By the time a Kansas farmer becomes sag-bellied and stooped, he has learned a thing or two worth telling. Most of the world, of course, passes this by, mostly from indifference, sometimes from derision. But the life of a Kansas farmer is a surprising thing. It is a life of unlooked-for and unrecognized mysticism; a creational monasticism, with its own hours and liturgies.
For the Kansas farmer starts his every day rising in the dark to meet the divine providence. There is a virile resignation here that is a wonder to the uninitiated, a dynamic fatalism that leaves a signature, a mark of a man’s sweat and blood. The farmer accepts the day and what it brings, but he does not leave it unformed. His is a backbone of stubborn grit. Grace may lack a little in the language he uses, calling down divine curses on a stuck irrigation valve. If he is unschooled, still his is a calculus of the motion of a tractor through the field, and the interval of the setting sun; his a trigonometry of the seasons and the arc of harvest.
Most Kansas farmers are church folk, though they wear their faith easy and with little affectation. A farmer might appear nervous and apologetic ‘round the young preacher boy from college, but only due to the perceptions of book learning and articulation. Otherwise, a farmer has in him the questioning ability of Job, and the capacity to keep that soft-handed Bible college boy tied up in theological knots. A farmer might wear his suit jacket to the Sunday meeting, but he’s like as not to put it on over a pair of overalls, bringing a bit of God’s earth in to the pew with him on his ragged boots. He will petition God for the things he cannot do: to bring the rain, to stop the flood, to grow the wheat, to make the calves healthy. He will thank God for his food, his shelter, his family. His prayers will echo the Jacobian turn of phrase, for this is his Bible, and one would never refer to God with the familiar “you.” He is a self-reliant man who intuits if he does not know he must anchor his self-reliance in something bigger than himself.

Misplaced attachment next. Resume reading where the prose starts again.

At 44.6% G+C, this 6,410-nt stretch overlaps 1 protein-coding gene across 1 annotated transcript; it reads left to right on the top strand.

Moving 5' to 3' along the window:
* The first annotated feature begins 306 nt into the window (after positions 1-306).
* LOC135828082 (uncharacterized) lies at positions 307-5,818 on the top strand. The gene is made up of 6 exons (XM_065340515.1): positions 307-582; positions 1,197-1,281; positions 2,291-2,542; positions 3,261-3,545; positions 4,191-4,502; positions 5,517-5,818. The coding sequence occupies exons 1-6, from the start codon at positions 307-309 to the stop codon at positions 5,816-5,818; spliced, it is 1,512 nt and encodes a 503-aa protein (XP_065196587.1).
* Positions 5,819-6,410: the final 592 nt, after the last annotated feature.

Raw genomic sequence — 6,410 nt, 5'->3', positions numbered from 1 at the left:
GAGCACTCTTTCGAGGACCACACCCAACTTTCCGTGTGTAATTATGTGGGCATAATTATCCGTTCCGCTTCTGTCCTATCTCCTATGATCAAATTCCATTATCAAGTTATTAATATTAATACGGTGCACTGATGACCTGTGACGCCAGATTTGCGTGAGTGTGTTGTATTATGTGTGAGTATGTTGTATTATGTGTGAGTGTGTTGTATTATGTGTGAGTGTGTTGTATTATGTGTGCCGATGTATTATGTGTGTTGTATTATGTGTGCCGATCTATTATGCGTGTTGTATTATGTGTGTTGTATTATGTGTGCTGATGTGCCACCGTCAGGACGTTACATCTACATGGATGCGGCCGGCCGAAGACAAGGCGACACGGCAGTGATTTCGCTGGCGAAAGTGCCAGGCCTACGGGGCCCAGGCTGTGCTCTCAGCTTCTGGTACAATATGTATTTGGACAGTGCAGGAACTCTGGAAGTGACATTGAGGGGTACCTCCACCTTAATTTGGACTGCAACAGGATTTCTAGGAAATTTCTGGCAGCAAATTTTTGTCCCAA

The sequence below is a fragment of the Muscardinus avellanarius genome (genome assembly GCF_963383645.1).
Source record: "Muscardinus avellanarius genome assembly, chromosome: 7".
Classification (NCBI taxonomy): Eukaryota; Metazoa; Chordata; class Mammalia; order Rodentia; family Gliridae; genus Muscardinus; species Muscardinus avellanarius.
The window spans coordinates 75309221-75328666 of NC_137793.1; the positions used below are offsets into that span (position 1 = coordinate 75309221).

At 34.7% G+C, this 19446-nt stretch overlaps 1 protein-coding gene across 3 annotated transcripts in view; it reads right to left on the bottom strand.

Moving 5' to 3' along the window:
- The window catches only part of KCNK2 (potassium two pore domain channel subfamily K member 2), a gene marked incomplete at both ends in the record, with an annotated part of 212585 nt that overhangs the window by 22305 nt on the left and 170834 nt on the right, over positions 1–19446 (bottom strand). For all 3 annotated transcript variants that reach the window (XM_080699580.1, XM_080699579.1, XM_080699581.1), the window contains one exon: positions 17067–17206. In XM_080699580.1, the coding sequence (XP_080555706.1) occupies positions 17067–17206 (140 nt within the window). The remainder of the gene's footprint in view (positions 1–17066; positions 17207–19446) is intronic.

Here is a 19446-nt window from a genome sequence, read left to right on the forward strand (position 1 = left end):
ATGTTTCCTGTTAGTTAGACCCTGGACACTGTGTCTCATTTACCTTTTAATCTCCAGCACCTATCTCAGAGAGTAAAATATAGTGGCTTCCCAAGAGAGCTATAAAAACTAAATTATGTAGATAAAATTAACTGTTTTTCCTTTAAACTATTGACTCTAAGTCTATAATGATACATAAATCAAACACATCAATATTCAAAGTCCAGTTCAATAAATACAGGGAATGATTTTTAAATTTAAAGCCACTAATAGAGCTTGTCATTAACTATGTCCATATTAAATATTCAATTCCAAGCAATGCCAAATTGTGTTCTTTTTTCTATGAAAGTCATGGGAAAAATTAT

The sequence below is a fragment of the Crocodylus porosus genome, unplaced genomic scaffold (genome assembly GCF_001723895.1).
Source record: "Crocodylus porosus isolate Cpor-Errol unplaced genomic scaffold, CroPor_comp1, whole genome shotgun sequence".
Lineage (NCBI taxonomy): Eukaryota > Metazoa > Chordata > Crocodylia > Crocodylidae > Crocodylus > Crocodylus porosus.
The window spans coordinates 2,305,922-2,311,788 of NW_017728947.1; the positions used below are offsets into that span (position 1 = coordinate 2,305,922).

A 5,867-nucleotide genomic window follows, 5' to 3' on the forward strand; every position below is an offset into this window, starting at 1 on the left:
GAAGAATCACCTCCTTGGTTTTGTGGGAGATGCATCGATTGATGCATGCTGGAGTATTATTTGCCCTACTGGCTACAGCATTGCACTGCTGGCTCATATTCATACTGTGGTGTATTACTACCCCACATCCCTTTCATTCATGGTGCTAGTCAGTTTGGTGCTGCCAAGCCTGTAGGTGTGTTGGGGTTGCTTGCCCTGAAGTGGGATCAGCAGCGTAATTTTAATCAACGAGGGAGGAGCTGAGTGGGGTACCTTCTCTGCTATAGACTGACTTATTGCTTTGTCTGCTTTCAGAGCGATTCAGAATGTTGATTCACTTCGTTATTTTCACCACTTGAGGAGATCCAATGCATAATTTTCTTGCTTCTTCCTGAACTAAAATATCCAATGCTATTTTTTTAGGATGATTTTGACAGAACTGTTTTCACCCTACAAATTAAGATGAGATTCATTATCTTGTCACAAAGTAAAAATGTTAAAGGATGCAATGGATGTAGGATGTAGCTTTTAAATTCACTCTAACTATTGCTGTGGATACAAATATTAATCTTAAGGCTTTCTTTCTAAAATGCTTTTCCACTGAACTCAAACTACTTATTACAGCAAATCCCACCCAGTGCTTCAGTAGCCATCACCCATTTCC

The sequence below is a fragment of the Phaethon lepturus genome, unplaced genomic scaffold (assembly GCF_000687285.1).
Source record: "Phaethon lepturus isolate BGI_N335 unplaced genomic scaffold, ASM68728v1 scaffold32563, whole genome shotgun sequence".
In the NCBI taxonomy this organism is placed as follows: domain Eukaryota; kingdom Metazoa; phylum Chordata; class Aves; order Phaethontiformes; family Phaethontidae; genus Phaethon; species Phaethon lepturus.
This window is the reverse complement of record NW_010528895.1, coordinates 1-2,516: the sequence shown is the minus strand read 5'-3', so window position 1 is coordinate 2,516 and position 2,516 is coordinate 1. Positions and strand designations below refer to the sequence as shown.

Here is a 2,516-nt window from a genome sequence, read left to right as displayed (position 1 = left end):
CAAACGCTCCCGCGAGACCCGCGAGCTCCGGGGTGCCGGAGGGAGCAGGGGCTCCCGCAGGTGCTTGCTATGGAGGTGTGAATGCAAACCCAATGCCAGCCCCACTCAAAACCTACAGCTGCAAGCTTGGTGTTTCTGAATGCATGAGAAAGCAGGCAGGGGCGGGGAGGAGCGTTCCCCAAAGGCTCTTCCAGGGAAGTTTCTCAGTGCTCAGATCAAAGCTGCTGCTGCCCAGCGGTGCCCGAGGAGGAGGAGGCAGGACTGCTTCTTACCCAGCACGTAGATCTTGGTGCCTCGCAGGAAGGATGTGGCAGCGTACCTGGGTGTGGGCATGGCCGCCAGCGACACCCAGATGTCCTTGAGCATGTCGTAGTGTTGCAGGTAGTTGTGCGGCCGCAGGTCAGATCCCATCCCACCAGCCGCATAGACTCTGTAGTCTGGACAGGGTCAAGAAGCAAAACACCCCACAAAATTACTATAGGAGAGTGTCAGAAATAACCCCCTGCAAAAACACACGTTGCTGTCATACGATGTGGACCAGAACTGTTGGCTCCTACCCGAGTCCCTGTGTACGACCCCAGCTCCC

The world of the Kansas farmer is not gentle, nor is it kind. The ancestral curse is his daily reality. He will bury his children, his parents, his brother. The winter will be hard and lean. He lives every day at the point of epic failure. Every day, he will face the question of himself: is he man enough for the trial? A man might lose his arm in a cutter. And if he survives, he will face a different sort of test. This is a mortal world. Memento mori.
This is the way of it. This is what a Kansas farmer knows. His life and choices shape him. He doubtless gives little time to intellectualizing all this. His philosophy and theology have no technical vocabularies and books. Rather his doctrine is thread on a different loom.
In the diner over coffee, at the church potluck, at the mechanic’s shop, a Kansas farmer will learn to weave a narrative. The tales are simple, often exaggerated, and usually self-deprecating. They are told and retold often enough, the women folk shaking their heads. These are no literary works of art, to be sure, but the building up of an understanding from the stones and timbers of daily life. When one can learn to speak in metaphors and the third person he may find there a form of wisdom.
[Other Kansas reflections are here.]
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